Growing a company from zero to one in a short time. Something that seems so obvious for succesful entrepreneurs. The truth is often very different: in addition to building a great product and conquering a place in the market, you also have to conquer your own mind. Now that Aljan and I have started again — and we don’t think we belong in the list of super successful entrepreneurs — I’m playing that mental game again.
Are we actually able to do this? What if our ideas don’t work and we’re wasting our time? Are we better off spening our time on something else?
These questions suck energy and are mostly unanswerable. It’s not about what you can best spend your time on, it’s about what you want to spend your time on. There is a grain of truth in all the clichéd expressions: you who do what he likes does not have to work a day. Only those who completely decide for themselves where to spend time on are truly free. The journey is the destination. Of course there are limitations, food must be put on the table. That is why I try to regularly check the following three conditions on the things I do:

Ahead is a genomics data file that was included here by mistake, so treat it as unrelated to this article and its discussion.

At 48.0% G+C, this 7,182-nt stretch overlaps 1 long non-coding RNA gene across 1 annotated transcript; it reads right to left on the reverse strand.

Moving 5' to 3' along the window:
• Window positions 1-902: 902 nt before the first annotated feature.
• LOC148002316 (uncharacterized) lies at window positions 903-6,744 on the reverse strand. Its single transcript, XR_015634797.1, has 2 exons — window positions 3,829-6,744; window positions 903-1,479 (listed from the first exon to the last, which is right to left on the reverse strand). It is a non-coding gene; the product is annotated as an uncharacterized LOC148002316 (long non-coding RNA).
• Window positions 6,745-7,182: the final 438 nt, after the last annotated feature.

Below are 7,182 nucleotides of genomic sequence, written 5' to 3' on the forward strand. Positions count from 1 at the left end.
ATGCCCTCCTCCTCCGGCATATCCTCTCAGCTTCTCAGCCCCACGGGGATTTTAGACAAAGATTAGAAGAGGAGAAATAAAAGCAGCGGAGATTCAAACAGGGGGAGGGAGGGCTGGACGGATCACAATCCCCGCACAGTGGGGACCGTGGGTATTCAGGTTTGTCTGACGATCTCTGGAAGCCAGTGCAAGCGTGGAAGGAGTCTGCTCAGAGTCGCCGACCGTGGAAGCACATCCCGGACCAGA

If one of these conditions is not met, that is a signal that something has to change. If I meet these conditions, there is absolutely nothing I need to change. Even if that little voice in my head says so.
Earning money (point 3) is often a problem for starting entrepreneurs. The result: return to a job or taking VC money. In both cases you lose freedom. But there is a third option to earn money and keep your freedom. Writer Nassim Taleb gives a great example in his book Antifragile: Great literary writers in the 18th century France remained independent of authorities and governments because they took simple ‘simple’ jobs besides their writing. Do mentally low taxing work to make money, then have the freedom to spend all you energy and time on the thing you want to spend it on. Today this is called bootstrapping.
Recently I came across a nice quote that fits this perspective: “Don’t create things to make money; make money so you can create things. The reward for good work is more work.”
This is the way Aljan and I approach Studio Wolf.
When my brain starts telling me that I’m wasting my time, I think of these rules: is it fun, are the people nice, and am I making enough money? Then it’s quiet again for a while.